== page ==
Tooth wear was the most common DPD, with 71% of the present animals affected by at least moderate changes. These findings are in accordance with a few previous reports. Johnson et al. [28] described molar wear in 63% and incisor wear in 62% in 82 cull sows in USA and Canada, Davies et al. [29] reported wear in 90% of 82 English cull sows and Malmsten et al. [30] reported wear in 70% of 99 farmed wild boar in Sweden. Tooth wear appeared to be more prevalent with increasing age in the present sows. Johnson et al. [28] suggested, based on dental examination of 108 live sows, that molar wear was associated with age, whereas incisor wear was caused by some factor present in indoor, but not outdoor housing. This factor may be bar biting [29]. Advanced tooth wear may lead to pulpitis and subsequent periodontitis, and severe wear in man is associated with oral pain and dysfunction [31]. Johnson et al. [28] also reported pain at probing of worn teeth in live sows.

The second most prevalent dental finding in the present sows was periodontal disease, affecting 26% of the animals. Previous reports give similar or higher prevalences. Roughly every fourth feral and domestic pig in an Australian sample of 159 sows was affected [32]. Malmsten et al. [30] reported tooth loss in 47% and severe periodontitis in 16% of 99 wild boars in Sweden, whereas slaughter sows had significant tartar and/or gingivitis, incisor loss or abscessation of periodontal pockets in 55, 34 and 4% of cases, respectively [28].

One-fourth of the present sows had at least one fractured tooth. We believe that fractures are initiated as trauma due to chewing on or colliding with hard objects such as fixtures. Fractures have been reported in semi-natural conditions as well, with a prevalence of 8% in wild boars [30]. Johnson et al. [28] noted that broken teeth in sows were painful and that affected sows in two study herds lost weight and were culled. Periodontal disease is a well-known risk factor for several systemic conditions in man, as reviewed by Igari et al. [33], and could thus have contributed to some of the conditions diagnosed in the present sows. We did not attempt to investigate associations between DPD and BCS, or other pathologies, due to the multitude of findings in the animals.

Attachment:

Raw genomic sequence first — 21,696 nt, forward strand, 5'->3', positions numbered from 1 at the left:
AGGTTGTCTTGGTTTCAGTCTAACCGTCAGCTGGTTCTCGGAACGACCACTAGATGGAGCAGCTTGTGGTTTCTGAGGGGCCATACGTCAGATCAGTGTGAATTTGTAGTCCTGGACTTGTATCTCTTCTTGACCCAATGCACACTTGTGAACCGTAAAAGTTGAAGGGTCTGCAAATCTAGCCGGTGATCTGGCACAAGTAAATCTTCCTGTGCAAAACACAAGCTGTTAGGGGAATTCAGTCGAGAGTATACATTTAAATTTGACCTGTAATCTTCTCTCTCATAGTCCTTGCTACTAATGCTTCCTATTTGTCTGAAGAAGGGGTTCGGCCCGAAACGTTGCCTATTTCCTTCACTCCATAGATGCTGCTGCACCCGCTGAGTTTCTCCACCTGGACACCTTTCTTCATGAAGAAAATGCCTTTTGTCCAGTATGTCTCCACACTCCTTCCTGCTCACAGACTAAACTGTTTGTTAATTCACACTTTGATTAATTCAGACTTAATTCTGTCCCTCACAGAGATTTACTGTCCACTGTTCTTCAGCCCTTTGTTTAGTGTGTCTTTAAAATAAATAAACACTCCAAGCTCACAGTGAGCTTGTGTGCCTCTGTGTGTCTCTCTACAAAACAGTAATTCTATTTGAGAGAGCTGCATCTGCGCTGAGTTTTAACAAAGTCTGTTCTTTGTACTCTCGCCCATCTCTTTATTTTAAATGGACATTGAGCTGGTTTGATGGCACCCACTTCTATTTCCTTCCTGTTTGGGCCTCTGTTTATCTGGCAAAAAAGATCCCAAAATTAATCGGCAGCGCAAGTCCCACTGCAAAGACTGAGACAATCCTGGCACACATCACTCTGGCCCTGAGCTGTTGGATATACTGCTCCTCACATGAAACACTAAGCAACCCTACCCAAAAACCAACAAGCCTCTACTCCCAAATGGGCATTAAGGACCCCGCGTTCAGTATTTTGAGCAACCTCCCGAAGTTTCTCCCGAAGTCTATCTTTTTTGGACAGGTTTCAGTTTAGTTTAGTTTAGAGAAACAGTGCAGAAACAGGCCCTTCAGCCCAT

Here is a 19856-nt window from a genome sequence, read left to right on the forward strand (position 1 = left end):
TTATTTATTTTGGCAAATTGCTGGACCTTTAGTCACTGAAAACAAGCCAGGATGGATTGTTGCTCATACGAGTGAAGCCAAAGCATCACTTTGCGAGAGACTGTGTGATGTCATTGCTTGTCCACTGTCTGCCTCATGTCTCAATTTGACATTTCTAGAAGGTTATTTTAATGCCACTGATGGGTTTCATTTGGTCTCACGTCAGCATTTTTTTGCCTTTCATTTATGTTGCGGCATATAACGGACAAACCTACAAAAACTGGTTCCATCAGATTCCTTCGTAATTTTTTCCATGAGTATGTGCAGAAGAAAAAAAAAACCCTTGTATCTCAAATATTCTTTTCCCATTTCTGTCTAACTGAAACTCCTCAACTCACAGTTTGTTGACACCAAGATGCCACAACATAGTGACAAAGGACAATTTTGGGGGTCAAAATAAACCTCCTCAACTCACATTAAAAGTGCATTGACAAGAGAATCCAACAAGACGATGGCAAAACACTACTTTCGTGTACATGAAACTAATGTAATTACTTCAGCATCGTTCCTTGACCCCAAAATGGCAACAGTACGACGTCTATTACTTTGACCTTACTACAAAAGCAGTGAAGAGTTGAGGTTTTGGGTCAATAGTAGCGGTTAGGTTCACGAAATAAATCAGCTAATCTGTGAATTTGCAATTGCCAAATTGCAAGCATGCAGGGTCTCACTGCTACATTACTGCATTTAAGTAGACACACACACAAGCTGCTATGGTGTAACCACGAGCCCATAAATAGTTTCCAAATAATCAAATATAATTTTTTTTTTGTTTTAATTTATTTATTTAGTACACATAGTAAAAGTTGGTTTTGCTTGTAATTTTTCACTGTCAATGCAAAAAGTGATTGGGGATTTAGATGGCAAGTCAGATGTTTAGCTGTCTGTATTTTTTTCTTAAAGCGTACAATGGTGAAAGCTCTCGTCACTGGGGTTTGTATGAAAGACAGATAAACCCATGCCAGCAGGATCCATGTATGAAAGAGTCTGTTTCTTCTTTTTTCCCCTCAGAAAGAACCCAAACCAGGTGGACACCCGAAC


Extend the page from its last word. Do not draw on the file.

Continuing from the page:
Multitude of pathological findings

Pathological findings are expected in sows that die on-farm. The large number of different pathologies was, however, surprising. Multiple PADs were the norm, with all but one of the sows presenting with two or more PAD types. In one-third (31%) of the animals, a PAD-2 was identified as possibly contributing to death in addition to the PAD-1. The literature provides very little information to put these findings into perspective. Moreover, lack of detail in descriptions of the methods complicates comparisons. Sanz et al. [18] reported that 57% of 107 sows from one herd had at least two types of lesions. Engblom et al. [10] listed numerous incidental findings, but did not report the proportion of sows having several pathologies. In a study evaluating gross lesions of over 3000 cull sows from harvest plants, the coexistence of multiple lesions was common [34].

Multiple pathologies in an animal may indicate that the course of illness was prolonged and medical treatment and/or euthanasia thereby delayed. This obviously raises concerns about the welfare of the sample sows, and perhaps also sows in commercial piglet production in general. The study design, allowing the farmer to select which sows to sign up, may, however, have led to an overrepresentation of complicated or less obvious cases.

Differences according to the means of death and effects of age

Although the study sows were not random samples of OFD on the farms, a few apparently significant effects of the means of death and parity will be discussed below. These include BCS, timing of death in relation to production phase and the distribution of certain PME findings.